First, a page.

Hard on the heels of his adventures with Flip (as played by Lisa Greenwood)¹, The Doctor sets off to scratch an itch that has been bugging him, more or less, ever since the TV story Mindwarp. Just what did happen to Peri? Did she really marry Brian Blessed? Did they live happily ever after? Do their children also shout like a mountain with toothache? Is Gordon alive?
Ahem. It’s time to find out. Come with us, on the most ambitious and spectacular adventure ever committed to my ipod.
Big Finish Folly, Part 120 – The Widow’s Assassin, by Nev Fountain
It’s no secret that Nev Fountain writes brilliant adventures for the Sixth Doctor and Peri. Hell, he even wrote The Kingmaker, which put Shakespeare and Richard III firmly in their places. If you’ve heard Peri and the Piscon Paradox, then you might already know what to expect. But, obviously, you’d be wrong.
We’ve already referenced Mindwarp in Antidote to Oblivion, a few stories back, in which Sil gleefully pointed out the Doctor’s poor history with companions. Perhaps that is playing on his mind as he reappears on Thoros Beta, ready to apologise for being carted off to his own trial by the Timelords and thus leaving Peri on her own to deal with Yrcanos. Naturally, Peri isn’t really that happy to see him, and promptly has him locked up. At which point, Yrcanos drops dead, poisoned. And that’s just the first couple of minutes.
There’s an understandable awkwardness to the reunion, fused with and offset by trademark Fountain humour: the palace guards have broad Welsh accents and are named Guard 1 and Guard 2, and apologise politely for having to punch the Doctor in the stomach… and best of all, Constable Wolsey, played laconically by Tim Chipping. Wolsey has been converted into a sheep by Yrcanos, for no better apparent reason than that since he now has four stomachs, when he has a gut feeling about something, he’s never wrong. Absolutely brilliant, and a character that could only ever work on audio. This play would get five stars simply for that alone.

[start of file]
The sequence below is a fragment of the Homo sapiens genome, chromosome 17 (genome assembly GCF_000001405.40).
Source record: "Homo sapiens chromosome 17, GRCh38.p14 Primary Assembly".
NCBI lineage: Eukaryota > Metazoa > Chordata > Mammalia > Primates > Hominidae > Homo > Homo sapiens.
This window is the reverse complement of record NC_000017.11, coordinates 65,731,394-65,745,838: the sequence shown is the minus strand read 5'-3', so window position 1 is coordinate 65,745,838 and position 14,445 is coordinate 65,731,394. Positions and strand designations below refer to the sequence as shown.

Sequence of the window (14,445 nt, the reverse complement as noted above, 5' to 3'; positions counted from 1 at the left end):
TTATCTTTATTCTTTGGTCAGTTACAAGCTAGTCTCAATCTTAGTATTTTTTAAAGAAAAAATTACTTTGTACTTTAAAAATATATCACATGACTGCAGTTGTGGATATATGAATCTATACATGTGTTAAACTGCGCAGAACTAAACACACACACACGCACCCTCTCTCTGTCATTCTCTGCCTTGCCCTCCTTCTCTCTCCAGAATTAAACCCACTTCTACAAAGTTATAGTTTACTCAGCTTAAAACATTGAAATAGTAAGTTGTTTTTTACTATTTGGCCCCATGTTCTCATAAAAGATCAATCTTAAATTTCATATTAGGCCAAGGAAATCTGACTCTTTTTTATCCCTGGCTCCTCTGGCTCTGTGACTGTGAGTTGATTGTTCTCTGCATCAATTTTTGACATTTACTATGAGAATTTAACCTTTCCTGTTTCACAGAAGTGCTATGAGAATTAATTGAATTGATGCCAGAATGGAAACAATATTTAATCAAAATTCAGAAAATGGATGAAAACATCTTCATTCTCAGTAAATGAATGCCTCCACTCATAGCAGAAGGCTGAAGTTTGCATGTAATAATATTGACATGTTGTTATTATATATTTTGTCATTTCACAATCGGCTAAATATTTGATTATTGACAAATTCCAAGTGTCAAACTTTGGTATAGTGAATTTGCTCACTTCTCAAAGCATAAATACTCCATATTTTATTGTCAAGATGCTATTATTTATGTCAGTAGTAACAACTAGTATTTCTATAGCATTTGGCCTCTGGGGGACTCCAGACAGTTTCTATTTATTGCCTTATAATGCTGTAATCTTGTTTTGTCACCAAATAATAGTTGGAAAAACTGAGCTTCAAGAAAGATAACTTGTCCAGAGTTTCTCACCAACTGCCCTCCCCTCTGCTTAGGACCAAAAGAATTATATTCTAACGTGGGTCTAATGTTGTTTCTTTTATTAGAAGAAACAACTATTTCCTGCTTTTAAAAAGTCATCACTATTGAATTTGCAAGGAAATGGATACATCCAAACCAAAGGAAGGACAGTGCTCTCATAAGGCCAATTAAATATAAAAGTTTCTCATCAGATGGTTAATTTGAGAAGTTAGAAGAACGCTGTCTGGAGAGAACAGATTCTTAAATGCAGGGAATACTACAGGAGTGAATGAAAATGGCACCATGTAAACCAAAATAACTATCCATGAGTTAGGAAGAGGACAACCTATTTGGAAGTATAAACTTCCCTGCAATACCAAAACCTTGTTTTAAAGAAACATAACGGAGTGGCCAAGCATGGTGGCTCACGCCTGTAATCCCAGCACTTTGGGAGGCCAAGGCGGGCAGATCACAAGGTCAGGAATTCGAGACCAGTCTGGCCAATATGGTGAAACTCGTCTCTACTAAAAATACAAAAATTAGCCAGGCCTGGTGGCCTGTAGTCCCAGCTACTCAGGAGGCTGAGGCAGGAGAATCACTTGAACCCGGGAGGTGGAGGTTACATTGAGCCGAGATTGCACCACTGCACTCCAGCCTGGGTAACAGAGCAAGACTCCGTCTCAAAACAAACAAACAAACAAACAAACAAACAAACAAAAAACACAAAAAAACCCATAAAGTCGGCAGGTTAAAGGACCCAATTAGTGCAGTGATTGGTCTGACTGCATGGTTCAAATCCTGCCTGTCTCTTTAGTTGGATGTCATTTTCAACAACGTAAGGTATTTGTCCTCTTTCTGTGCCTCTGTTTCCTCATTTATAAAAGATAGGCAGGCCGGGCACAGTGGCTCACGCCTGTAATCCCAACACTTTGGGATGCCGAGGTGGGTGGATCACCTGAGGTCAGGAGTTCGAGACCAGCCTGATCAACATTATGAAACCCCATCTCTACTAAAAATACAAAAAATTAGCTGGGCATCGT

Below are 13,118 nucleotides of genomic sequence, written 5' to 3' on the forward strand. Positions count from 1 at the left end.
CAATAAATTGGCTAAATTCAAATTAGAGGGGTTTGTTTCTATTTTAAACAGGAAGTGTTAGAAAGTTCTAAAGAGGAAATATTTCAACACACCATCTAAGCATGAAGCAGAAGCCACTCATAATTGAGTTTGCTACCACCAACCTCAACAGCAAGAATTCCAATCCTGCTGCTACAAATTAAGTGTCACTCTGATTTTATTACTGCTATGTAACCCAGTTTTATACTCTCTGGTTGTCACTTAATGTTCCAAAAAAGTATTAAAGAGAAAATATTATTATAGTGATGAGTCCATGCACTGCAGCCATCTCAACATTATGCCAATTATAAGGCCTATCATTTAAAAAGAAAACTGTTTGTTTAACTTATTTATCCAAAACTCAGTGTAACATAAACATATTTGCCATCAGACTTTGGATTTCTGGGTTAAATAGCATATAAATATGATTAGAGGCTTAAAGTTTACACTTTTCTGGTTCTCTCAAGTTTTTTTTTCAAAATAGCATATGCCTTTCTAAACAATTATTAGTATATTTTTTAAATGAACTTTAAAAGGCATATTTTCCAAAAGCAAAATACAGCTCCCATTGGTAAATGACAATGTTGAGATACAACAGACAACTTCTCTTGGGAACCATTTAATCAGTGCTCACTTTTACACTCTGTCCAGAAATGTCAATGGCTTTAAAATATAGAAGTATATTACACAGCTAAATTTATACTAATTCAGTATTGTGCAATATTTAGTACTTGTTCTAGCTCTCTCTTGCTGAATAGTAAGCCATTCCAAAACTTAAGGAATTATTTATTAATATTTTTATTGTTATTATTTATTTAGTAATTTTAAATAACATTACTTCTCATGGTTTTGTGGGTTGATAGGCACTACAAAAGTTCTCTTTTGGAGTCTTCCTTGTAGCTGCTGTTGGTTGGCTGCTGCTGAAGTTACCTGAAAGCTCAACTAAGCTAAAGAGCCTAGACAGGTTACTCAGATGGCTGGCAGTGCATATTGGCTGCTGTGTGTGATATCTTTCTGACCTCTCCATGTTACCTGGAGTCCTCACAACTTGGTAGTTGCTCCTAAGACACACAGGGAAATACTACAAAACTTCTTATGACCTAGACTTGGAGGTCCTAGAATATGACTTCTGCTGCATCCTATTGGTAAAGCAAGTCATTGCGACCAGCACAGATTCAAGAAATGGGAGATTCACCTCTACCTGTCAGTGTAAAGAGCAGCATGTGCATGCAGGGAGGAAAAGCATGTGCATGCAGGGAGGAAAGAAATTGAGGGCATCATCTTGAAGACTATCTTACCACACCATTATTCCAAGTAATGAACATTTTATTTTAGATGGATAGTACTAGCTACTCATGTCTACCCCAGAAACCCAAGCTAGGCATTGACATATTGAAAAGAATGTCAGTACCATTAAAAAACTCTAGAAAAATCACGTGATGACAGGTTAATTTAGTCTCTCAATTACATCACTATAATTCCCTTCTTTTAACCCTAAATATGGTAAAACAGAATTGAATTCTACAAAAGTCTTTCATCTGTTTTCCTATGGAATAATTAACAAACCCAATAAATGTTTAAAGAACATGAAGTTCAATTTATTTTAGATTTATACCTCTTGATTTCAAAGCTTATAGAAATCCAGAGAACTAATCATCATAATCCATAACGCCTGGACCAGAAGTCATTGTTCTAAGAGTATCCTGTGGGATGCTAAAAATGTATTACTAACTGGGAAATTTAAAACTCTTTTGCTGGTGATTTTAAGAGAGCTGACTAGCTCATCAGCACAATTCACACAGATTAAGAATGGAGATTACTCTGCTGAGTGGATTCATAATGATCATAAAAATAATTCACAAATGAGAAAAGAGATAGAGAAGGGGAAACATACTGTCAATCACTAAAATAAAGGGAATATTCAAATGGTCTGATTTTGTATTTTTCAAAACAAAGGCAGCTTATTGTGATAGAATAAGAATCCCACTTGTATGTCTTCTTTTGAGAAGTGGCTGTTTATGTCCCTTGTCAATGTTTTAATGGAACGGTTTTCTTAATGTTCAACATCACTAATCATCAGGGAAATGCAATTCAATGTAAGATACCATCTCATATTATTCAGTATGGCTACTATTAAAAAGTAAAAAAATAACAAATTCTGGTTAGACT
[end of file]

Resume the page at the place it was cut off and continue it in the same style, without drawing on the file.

But obviously Wolsey is just one of the highlights, as Fountain creates a mindbendingly timey-wimey detective story in the Doctor’s hunt for an assassin who has by now managed to poison Peri as well. Along the way there is the very marriageable Princess Dirani, who is receiving her suitors in a manner more akin to an audition for The Voice, an ill-matched duo of belligerent alien suitors who could be Rosencrantz and Guildenstern if they stopped trying to kill each other (and everybody else), their toadying henchmen, who vanish into thin air as soon as the plot hots up, and the singularly odd Harcross the Ever-Patient, an unrequited stalker who gets the girl he didn’t want. Not to mention The Prince Most Deepest All Yellow, who has eyes everywhere. And Mandrake, the Doctor’s oldest adversary…
Colin Baker and Nicola Bryant have a hell of a lot of work to do in this script, and they throw themselves into it with gusto. This is real voice acting, believe me. I’ve never heard anything like it. If you think Colin Baker playing the part of a fish hell-bent on world domination was a stretch of the imagination, you surely ain’t heard nothing yet.
The Widow’s Assassin bears repeated listens on many accounts. There’s far too much to take in, far too many details and plot twists – and rather than feeling overburdened by them, the extended running time really does fly past. It’s tempting to say that Nev Fountain can’t possibly top this one, but I’m sure I’d be 100% wrong. This one goes on the shelf as an Essential Listen, alongside the afore-mentioned Piscon Paradox.
¹Meanwhile, for anybody who wants to know what happened to Flip – her fate is tossed out casually by the Doctor en passant. Back at Fresh Foods, and married to her boyfriend – but there’s scope for more adventures set between Scavenger and The Widow’s Assassin: after all, how did she get back to her own time from 2071…?